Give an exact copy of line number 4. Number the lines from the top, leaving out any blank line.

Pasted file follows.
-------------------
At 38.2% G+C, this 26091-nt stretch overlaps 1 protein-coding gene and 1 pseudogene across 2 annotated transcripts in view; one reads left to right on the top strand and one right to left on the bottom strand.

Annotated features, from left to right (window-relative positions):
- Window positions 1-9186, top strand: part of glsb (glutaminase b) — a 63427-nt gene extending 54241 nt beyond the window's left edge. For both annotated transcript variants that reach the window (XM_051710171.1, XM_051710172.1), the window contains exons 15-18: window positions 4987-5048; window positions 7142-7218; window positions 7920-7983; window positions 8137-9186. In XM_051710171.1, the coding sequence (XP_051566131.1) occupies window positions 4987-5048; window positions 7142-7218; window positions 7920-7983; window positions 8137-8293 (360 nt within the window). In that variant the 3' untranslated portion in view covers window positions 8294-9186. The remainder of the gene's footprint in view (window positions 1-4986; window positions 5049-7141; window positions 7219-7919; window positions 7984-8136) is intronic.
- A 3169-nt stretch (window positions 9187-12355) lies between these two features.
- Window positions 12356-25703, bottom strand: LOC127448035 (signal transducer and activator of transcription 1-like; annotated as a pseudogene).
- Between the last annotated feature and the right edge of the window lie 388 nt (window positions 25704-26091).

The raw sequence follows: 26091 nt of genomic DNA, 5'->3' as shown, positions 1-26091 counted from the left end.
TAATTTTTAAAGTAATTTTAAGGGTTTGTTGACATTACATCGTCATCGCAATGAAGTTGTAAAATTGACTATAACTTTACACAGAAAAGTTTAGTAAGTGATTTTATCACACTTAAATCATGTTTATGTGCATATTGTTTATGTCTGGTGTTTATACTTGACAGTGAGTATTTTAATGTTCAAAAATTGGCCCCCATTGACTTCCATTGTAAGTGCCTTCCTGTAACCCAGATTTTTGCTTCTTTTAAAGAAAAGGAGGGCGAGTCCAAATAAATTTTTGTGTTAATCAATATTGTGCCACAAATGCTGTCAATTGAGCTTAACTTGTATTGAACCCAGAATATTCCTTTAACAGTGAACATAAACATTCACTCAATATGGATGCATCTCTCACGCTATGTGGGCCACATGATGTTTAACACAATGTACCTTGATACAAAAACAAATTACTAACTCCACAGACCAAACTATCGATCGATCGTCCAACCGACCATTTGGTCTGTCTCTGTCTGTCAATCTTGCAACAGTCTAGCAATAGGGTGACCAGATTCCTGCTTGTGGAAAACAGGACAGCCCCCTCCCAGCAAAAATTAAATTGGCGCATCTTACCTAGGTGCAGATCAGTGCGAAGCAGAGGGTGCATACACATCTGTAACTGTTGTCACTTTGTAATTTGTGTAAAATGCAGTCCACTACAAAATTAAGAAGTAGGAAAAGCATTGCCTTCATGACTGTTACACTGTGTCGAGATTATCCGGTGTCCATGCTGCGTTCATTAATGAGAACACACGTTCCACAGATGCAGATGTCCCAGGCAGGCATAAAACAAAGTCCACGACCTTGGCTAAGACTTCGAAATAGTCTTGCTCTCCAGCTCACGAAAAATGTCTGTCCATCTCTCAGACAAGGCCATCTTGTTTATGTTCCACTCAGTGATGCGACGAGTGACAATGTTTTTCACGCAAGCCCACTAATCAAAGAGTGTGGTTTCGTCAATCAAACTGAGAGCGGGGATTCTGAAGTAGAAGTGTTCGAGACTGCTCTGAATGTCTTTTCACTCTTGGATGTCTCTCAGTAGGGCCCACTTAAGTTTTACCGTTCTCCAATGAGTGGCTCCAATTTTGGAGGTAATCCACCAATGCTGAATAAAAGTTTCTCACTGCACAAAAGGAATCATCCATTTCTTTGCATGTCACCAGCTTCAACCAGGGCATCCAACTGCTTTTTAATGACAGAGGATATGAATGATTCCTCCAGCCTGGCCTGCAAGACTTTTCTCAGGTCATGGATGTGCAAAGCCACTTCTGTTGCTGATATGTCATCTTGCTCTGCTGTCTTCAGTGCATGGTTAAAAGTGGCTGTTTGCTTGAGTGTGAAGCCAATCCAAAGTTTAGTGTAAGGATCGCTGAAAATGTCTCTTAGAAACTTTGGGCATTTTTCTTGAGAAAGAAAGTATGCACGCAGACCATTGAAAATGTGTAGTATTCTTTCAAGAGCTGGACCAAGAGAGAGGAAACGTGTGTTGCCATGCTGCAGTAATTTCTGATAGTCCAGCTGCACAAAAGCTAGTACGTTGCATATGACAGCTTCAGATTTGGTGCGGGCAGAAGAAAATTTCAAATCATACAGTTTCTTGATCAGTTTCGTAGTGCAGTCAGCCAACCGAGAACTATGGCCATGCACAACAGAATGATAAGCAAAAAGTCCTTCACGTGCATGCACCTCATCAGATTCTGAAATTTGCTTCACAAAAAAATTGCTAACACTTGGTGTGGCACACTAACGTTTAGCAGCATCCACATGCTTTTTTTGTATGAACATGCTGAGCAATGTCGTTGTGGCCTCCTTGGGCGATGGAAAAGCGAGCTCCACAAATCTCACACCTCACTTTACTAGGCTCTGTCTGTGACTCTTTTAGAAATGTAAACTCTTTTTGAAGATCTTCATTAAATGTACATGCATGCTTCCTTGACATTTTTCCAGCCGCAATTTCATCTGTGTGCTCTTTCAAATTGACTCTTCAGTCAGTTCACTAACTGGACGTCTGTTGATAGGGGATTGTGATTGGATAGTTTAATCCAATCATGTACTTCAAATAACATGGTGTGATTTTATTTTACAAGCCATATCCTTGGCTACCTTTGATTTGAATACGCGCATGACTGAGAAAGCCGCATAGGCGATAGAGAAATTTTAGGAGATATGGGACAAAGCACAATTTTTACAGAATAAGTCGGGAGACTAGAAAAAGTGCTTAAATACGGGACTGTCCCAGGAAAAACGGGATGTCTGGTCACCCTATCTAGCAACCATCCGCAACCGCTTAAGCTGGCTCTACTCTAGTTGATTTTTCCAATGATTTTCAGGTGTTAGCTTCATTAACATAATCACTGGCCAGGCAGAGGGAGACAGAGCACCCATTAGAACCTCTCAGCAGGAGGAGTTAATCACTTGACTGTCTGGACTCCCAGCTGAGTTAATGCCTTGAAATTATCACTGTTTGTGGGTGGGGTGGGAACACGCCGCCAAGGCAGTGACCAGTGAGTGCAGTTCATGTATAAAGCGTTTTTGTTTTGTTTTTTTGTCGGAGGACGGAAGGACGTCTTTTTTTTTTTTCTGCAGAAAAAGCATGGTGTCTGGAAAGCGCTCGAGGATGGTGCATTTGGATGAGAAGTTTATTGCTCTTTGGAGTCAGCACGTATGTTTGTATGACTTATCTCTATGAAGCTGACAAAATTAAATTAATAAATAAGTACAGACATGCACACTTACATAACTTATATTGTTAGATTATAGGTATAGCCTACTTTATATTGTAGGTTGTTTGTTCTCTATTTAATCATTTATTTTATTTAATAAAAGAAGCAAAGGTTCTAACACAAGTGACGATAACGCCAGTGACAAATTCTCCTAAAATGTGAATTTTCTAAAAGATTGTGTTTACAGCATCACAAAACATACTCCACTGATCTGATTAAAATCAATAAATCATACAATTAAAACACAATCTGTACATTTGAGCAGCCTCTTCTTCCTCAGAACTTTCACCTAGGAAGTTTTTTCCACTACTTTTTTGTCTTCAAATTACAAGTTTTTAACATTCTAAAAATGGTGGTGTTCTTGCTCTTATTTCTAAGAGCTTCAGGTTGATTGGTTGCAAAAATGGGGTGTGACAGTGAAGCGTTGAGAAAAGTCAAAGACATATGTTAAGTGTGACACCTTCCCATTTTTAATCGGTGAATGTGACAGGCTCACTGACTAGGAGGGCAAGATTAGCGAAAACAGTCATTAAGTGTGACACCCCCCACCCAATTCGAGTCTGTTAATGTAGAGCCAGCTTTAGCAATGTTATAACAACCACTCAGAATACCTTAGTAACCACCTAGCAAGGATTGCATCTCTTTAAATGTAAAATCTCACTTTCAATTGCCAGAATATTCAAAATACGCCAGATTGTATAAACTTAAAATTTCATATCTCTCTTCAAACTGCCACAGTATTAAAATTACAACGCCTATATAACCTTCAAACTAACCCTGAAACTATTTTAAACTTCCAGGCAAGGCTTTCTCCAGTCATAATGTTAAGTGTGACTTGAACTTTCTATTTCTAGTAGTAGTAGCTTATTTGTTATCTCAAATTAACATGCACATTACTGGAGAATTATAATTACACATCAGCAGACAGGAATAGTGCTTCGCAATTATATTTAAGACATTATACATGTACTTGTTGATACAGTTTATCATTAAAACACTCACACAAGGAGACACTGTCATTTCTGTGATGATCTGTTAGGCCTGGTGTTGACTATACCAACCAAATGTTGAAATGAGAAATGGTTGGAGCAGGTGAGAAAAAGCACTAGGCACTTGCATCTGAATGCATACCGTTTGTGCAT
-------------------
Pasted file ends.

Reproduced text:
- A 3169-nt stretch (window positions 9187-12355) lies between these two features.